“Describe your greatest strength.”
Employers often ask that of candidates during job interviews.
No doubt – if they could talk – bees would answer unanimously: organization. In the highly organized world of bees, each one understands its role, what fellow bees are doing, and how everyone contributes to the unit’s mission.
Organization is a trait sought after in the professional world. It keeps projects, and people, on track and increases productivity. It’s a skill important to pollinators, like bees, and those who study them, like biologists with the U.S. Fish and Wildlife Service.
This summer, Sharon Dorsey, a graduate student at Virginia Tech, brought her organizational skills to the Service. As part of the Directorate Fellows Program, she’s gathering information on all the Service’s pollinator conservation efforts conducted over the last two years throughout the Southeast region. Her field of study includes 10 states, Puerto Rico, and the U.S. Virgin Islands.
“Pollinator conservation actions, such as habitat restoration, recovery and outreach have occurred throughout the Southeast,” said Bryan Tompkins, a U.S. Fish and Wildlife Service biologist who helped guide Dorsey. “To date, there hasn't been a central repository for this data. This project has been created to try and uncover exactly what offices are prioritizing for pollinator conservation and the actions that are being implemented to meet those goals.”
Dorsey says connecting with individuals and building relationships with communities are among her strengths. In addition to organizational skills, these traits naturally complement her Pollinator Synthesis project.
“My project directly contributes to increased knowledge-sharing across offices in the Southeast and reducing instances of 're-inventing the wheel,’” Dorsey said. “Streamlining efforts and coordinating with others leads to more efficient conservation practices that effectively conserve, protect, and enhance wildlife and their habitats.”
While bees may be the first that come to mind, other pollinators include birds, bats, butterflies, moths, flies, wasps and beetles. Pollinators provide vital benefits to people and wildlife. Conserving pollinators and their habitat help protect lands and waters, and, deliver natural solutions to the changing climate.
Although tiny in size, they are hugely important – so much so that some pollinators have special consideration under the Endangered Species Act. Now in its 50th year, the Endangered Species Act provides a critical safety net for federally listed pollinators fish, wildlife, and plant. The act has prevented the extinction of hundreds of imperiled species, promoted the recovery of many others, and conserved the habitats upon which they depend.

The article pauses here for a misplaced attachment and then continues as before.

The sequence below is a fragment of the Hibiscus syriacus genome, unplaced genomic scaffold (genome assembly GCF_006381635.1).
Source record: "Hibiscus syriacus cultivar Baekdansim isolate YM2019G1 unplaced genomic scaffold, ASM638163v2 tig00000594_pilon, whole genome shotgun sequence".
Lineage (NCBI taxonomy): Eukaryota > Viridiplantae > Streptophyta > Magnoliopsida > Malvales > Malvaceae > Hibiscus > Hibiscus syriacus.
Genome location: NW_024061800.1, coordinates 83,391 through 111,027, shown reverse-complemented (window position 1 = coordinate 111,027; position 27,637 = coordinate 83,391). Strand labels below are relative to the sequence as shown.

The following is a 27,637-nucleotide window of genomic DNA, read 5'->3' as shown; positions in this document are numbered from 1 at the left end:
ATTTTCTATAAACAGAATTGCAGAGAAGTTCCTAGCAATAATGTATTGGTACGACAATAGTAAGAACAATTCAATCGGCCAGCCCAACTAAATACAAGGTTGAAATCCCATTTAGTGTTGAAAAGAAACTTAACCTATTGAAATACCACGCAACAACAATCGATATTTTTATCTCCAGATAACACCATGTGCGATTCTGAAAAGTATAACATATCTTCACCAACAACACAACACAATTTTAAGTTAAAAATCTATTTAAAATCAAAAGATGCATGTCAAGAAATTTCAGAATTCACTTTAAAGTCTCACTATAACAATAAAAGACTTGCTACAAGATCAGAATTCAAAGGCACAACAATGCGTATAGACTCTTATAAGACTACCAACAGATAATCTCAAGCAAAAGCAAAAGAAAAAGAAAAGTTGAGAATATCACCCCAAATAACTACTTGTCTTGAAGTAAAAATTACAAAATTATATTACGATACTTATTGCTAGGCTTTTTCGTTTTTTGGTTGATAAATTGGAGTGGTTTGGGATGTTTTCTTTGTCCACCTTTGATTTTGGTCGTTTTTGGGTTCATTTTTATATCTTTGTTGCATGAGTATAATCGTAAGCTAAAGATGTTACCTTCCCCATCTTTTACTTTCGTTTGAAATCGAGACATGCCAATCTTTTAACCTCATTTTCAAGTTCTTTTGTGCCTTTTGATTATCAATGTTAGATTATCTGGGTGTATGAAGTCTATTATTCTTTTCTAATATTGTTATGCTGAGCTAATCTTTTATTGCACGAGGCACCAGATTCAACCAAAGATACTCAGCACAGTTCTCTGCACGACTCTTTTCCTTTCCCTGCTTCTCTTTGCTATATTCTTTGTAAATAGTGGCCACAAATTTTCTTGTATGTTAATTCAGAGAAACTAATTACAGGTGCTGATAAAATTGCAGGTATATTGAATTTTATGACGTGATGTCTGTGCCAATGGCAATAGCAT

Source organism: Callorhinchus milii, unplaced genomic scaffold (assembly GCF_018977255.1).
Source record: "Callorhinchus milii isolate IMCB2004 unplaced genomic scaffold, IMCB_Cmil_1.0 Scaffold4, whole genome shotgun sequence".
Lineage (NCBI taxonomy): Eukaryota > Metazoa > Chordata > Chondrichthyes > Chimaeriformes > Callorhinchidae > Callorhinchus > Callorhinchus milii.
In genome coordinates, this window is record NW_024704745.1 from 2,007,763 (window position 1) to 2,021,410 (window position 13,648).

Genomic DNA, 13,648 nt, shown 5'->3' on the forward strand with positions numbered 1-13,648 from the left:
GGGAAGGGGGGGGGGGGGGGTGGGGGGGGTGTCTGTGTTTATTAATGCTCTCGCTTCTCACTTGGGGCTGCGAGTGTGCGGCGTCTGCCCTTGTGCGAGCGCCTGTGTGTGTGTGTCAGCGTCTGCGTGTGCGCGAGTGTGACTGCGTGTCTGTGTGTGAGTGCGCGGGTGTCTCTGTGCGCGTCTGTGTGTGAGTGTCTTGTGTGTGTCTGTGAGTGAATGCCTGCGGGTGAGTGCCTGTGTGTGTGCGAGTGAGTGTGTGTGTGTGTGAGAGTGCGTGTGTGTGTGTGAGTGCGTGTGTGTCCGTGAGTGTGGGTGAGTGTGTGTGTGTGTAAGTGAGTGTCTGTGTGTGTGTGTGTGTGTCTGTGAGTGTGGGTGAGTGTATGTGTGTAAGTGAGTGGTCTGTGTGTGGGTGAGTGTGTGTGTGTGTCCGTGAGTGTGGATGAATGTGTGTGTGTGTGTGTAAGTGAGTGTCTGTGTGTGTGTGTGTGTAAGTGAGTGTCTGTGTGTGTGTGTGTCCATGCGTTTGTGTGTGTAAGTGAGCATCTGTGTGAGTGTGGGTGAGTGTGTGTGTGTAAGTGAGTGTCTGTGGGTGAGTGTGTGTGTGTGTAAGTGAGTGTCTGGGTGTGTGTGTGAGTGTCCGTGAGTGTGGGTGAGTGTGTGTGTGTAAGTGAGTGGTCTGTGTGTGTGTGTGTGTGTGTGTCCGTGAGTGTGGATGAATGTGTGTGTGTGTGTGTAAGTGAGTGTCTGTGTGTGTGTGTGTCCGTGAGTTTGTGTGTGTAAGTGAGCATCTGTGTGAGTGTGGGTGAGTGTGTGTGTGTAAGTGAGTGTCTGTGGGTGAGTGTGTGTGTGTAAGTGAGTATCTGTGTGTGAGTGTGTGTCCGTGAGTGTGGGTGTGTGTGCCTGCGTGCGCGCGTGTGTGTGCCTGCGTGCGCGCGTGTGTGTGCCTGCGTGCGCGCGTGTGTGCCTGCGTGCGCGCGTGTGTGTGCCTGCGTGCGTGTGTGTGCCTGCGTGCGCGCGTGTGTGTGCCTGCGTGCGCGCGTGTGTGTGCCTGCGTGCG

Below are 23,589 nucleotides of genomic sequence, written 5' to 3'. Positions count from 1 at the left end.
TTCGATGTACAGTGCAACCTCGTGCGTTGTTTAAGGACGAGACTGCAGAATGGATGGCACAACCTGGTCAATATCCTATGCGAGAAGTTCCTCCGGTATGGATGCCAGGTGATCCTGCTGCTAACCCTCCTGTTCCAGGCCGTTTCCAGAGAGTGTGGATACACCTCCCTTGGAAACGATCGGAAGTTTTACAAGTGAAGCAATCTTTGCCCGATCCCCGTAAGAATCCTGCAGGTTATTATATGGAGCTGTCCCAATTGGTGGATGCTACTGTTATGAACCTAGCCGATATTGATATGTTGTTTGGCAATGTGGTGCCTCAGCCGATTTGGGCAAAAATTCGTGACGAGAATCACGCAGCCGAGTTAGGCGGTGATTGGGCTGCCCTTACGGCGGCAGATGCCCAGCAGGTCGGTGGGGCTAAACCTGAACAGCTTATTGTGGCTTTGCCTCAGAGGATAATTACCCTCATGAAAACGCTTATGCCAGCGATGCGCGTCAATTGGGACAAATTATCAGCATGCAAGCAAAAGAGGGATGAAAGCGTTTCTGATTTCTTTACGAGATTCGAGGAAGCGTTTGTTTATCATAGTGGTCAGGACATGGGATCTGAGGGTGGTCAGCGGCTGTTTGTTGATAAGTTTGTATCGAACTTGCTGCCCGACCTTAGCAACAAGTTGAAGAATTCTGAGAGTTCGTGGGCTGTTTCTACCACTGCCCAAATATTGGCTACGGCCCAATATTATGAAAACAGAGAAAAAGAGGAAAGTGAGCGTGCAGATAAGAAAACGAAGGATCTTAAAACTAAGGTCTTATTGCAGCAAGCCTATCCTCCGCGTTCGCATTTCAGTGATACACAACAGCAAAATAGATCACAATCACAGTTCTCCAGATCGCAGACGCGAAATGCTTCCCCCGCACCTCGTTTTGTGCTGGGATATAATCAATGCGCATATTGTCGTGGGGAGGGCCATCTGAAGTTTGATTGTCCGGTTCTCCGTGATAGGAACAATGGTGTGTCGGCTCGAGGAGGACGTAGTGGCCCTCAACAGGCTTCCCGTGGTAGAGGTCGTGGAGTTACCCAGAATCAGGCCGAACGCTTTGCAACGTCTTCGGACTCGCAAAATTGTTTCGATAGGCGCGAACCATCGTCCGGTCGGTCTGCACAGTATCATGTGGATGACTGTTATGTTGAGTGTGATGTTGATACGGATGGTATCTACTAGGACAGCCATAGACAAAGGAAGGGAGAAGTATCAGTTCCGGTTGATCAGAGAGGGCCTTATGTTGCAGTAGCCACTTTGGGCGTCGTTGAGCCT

“Pollinator populations, particularly bees and butterflies, are in decline, and coordinated conservation efforts will be required if we are to stymie the loss of pollinator abundance and diversity,” Tompkins said.
This is why the Pollinator Synthesis project is important to the Service. Dorsey will use information gathered about what’s being done, by whom, by species, and how successful the efforts have been tracking pollinator preservation, protection and progress. The tool will inform biologists’ current and future efforts across the entire region.
“This will allow all of us working on pollinator conservation in the Southeast to share ideas and lessons learned and will create more opportunities for coordination and collaboration as we collectively work to protect pollinators and their habitats across the landscape,” Tompkins said.
Thanks to the Service’s Directorate Fellows Program, which employed Dorsey, biologists in the Southeast region can now develop a methodical approach to monitoring and recovering pollinators. The 11-week long internship pairs college students with researchers on national wildlife refuges. It also helps increase the diversity of the Service’s workforce by recruiting people of color and students from other underrepresented populations. Candidates may be hired directly within two years after completing the DFP and related college or graduate degree requirements.
While Dorsey may have been new to the DFP program, she has shared her talents with and learned from the Service since 2016, when she was an undergraduate student at George Mason University. During a community service project as a student-athlete, Dorsey met a Service human resources employee who shared information about the agency’s student programs. Dorsey participated in the Career Discovery Internship Program seven years ago and has been “hooked” ever since.
“Sharon was highly recommended by several personnel from other field offices that have worked with her in the past,” Tompkins said. “She is a great communicator, a creative thinker, and very organized in her work. “She brings a strong initiative and drive to succeed to her work every day which is exactly what we needed in a DFP to complete the Pollinator Synthesis project.”
Dorsey encourages other college students – regardless of major or field of study – to explore internship opportunities with the Service. She says having a non-science background may set candidates apart as conservation efforts require all skill sets, including writing, marketing and engineering.
“The individuals I worked with for my project are equally invested in connecting me with other Service colleagues that work in my field or region of interest,” Dorsey said. “I am very grateful for the outpouring of resources and professional advice I have received through this fellowship as well.”